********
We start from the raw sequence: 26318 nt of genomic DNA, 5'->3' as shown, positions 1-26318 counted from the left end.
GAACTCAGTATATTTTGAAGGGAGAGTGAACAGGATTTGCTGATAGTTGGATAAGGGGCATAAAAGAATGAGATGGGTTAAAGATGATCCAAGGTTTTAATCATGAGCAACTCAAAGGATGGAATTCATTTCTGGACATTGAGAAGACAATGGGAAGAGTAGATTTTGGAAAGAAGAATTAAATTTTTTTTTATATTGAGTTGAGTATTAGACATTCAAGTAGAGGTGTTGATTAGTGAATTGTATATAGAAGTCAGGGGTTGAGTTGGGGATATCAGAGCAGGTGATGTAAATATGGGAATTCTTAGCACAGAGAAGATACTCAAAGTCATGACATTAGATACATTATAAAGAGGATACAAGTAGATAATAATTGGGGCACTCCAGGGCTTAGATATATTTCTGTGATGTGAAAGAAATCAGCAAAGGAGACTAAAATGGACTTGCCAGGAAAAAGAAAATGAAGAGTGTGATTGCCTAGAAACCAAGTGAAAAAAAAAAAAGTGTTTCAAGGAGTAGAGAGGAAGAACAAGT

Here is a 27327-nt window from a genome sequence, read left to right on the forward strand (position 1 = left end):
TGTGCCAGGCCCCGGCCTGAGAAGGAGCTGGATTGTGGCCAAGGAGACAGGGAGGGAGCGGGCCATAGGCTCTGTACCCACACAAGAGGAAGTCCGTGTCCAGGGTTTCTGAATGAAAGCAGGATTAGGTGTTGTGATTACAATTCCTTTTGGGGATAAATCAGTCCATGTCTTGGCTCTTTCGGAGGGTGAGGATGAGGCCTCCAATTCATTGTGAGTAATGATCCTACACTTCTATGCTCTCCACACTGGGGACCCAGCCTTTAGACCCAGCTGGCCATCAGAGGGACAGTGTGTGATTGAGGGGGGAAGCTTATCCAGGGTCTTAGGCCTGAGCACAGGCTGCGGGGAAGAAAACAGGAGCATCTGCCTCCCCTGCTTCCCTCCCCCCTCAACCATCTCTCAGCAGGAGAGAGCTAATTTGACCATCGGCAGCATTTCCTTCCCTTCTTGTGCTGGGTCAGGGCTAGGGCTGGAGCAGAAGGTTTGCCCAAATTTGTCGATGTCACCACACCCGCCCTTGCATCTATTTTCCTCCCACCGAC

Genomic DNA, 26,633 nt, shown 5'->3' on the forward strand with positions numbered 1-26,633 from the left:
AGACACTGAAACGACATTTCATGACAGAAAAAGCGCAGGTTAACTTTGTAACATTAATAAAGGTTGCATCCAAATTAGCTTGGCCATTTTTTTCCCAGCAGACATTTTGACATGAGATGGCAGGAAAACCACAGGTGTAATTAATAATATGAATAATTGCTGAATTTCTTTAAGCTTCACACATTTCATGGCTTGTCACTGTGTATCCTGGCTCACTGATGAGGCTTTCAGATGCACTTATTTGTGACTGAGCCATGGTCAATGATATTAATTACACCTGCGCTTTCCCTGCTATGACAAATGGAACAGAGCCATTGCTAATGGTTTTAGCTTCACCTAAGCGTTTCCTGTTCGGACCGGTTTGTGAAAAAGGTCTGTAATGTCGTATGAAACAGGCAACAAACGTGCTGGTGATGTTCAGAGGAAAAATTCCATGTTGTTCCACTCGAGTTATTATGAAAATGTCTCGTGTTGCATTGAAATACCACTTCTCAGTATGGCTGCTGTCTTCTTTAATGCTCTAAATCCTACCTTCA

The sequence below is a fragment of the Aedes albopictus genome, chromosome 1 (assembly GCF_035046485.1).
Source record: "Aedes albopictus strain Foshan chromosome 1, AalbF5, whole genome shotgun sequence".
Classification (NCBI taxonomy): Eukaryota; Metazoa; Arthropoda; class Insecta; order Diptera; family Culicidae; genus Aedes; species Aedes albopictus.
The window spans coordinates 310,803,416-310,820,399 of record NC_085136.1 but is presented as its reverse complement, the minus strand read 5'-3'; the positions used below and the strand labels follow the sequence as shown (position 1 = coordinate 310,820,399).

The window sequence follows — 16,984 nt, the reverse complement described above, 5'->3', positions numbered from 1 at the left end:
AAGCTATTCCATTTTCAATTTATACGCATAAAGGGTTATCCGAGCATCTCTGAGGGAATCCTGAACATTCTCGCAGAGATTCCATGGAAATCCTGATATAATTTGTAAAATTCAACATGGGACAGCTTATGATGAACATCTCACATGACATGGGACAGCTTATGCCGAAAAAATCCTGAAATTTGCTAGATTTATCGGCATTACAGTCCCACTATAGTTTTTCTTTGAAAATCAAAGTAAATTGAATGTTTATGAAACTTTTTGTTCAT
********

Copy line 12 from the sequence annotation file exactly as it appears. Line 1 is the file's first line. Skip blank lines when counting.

AAGCTATTCCATTTTCAATTTATACGCATAAAGGGTTATCCGAGCATCTCTGAGGGAATCCTGAACATTCTCGCAGAGATTCCATGGAAATCCTGATATAATTTGTAAAATTCAACATGGGACAGCTTATGATGAACATCTCACATGACATGGGACAGCTTATGCCGAAAAAATCCTGAAATTTGCTAGATTTATCGGCATTACAGTCCCACTATAGTTTTTCTTTGAAAATCAAAGTAAATTGAATGTTTATGAAACTTTTTGTTCAT